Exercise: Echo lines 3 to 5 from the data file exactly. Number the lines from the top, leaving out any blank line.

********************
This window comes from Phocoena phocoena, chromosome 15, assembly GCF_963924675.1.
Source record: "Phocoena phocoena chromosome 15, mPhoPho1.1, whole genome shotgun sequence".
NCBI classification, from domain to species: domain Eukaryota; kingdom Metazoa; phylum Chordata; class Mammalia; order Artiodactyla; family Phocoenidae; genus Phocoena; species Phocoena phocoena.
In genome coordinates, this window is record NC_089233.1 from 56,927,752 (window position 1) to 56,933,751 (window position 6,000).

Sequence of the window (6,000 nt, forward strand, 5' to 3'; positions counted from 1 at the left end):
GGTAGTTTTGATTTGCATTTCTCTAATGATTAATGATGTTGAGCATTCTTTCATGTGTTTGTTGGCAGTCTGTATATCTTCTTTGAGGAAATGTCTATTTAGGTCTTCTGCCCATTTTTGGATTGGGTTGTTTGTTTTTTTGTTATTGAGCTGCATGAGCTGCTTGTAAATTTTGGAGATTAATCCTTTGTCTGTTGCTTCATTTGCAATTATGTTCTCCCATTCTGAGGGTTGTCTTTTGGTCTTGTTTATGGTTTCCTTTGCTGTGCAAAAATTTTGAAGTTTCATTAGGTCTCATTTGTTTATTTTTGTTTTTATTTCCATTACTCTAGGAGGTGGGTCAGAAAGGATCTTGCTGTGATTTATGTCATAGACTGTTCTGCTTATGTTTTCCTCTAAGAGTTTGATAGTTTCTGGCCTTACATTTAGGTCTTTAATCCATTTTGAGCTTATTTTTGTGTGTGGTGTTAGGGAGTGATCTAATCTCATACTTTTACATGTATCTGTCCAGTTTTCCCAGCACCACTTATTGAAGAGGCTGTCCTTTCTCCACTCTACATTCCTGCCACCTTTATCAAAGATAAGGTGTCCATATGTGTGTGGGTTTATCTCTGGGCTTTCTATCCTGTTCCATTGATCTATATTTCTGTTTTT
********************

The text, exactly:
NCBI classification, from domain to species: domain Eukaryota; kingdom Metazoa; phylum Chordata; class Mammalia; order Artiodactyla; family Phocoenidae; genus Phocoena; species Phocoena phocoena.
In genome coordinates, this window is record NC_089233.1 from 56,927,752 (window position 1) to 56,933,751 (window position 6,000).

Sequence of the window (6,000 nt, forward strand, 5' to 3'; positions counted from 1 at the left end):